Managing the Three V’s of Logistics

As the logistics sector’s impact continues to broaden across geographies and industries, a variety of factors are adding pressure on companies to improve logistics efficiencies. Three of the most prevalent supply chain challenges are:

  1. Timed temperature control. With goods now being transferred across greater distances than ever before, temperature control is a growing industry concern. Once affecting mainly the agriculture industry, the issue is becoming more important to industries such as electronics and pharmaceuticals.
  2. End-to-end visibility. In today’s climate of recalls and 24/7 demand for information, business partners require end-to-end visibility throughout the supply chain. Centralized and integrated data also allows companies to shorten forecasting lead times, enabling more accurate inventory levels for their customers. More accurate inventory information, in turn, reduces the amount of waste due to overstocks and/or out-of-date products, and lowers inventory costs for all parties.
  3. Security. Different types of security impact the logistics sector. First is threat to the product itself. High-value goods such as electronics and pharmaceuticals are increasingly targeted by thieves.

Multinational companies must also remain aware of possible threats to national security at airports and seaports, and across borders. The federal government is playing a greater role in cargo security, from enforcing credential checks at multiple points in the supply chain to enacting tighter regulations and rules that impact both shippers and logistics service providers.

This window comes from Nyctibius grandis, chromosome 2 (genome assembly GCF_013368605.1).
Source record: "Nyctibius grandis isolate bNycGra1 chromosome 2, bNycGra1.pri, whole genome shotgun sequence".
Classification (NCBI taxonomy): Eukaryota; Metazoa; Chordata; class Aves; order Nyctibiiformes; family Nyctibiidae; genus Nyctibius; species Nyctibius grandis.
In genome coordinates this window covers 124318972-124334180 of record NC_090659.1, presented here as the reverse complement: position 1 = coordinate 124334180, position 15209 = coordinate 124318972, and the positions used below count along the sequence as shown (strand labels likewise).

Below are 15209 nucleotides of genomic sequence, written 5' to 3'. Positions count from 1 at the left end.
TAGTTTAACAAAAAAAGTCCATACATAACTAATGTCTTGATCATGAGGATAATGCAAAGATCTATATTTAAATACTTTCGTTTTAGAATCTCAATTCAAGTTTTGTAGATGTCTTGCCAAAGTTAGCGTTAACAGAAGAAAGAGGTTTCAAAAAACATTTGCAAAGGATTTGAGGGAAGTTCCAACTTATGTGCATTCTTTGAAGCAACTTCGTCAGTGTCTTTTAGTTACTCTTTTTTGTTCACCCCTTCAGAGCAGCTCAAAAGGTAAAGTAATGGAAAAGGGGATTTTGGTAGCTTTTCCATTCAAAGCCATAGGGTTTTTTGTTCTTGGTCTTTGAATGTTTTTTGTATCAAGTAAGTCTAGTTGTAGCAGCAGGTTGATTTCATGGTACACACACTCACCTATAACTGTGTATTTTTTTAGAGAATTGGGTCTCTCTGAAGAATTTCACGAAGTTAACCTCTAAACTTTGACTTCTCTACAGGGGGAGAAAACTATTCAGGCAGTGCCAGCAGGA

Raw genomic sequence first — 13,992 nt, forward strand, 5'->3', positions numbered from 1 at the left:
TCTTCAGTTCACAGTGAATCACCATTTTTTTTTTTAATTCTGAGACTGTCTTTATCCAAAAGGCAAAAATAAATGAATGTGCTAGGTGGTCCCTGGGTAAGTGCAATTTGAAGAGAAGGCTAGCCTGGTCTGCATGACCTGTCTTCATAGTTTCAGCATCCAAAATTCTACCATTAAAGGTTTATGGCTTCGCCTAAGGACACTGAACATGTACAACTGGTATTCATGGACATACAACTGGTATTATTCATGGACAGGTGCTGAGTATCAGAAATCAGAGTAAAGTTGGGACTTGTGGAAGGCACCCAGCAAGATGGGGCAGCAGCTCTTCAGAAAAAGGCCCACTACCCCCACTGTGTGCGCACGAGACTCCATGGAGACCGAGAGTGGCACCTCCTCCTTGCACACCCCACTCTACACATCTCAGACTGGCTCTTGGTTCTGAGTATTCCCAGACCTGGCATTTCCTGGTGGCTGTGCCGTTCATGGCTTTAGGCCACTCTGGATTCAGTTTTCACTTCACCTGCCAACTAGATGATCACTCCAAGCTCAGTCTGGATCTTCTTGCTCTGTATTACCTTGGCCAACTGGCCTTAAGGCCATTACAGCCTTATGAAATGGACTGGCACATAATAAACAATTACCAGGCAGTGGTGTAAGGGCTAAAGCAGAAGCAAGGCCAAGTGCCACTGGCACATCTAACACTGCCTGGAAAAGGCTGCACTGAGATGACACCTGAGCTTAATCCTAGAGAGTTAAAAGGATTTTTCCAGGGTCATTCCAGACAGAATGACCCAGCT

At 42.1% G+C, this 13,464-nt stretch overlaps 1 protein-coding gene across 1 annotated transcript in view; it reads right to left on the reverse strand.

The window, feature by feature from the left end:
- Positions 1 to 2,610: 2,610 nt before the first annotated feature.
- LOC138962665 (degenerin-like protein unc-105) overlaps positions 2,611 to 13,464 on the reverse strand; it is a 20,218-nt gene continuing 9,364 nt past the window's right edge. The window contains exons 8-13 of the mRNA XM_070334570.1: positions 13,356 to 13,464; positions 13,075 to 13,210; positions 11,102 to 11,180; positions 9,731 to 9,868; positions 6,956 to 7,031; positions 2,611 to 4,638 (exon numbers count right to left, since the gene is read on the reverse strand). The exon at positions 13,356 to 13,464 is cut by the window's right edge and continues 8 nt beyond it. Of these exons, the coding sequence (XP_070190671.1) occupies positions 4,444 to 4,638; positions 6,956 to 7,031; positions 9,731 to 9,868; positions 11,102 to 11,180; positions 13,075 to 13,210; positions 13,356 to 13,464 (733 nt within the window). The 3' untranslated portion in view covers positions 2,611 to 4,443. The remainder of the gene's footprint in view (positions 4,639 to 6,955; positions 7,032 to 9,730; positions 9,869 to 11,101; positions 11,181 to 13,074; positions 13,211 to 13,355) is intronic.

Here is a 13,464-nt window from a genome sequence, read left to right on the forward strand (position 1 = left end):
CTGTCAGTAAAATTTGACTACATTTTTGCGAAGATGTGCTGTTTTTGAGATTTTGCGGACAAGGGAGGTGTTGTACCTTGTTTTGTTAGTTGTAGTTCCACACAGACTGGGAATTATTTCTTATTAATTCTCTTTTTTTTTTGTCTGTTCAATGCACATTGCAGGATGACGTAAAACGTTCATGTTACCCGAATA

Another area of security concern is the transport of perishable foods around the world, which increases potential threats to the food system. One solution gaining favor is sensor technology capable of detecting certain chemicals and gases resulting from contaminated food.

Addressing the Challenges

Businesses can address growing logistics challenges by focusing on the Three V’s: volume, velocity, and visibility.

  • Volume. Maximizing throughput at existing facilities is the most effective and efficient infrastructure to handle growth. Tools to help manage high volumes include warehouse management software, materials handling equipment, and access control systems.
  • Velocity. Businesses can compress their shipping and delivery cycles and improve overall agility or speed of response by implementing information-sharing tools and enterprise resource planning software.
  • Visibility. While real-time shipment status information is vital in the global supply chain, process visibility is equally important to identify and resolve systemic problems. Identification tools such as RFID and bar codes; position detection systems; and container security devices all play a role in providing visibility.

Today’s environment of rapid change and increased security pressures companies to constantly adapt to new demands. Supply chain technology can help businesses address the increasing complexity of global logistics operations by managing volume, enabling velocity, and providing visibility. Tomorrow’s supply chains will likely provide a new host of opportunities and challenges for logistics professionals to resolve.

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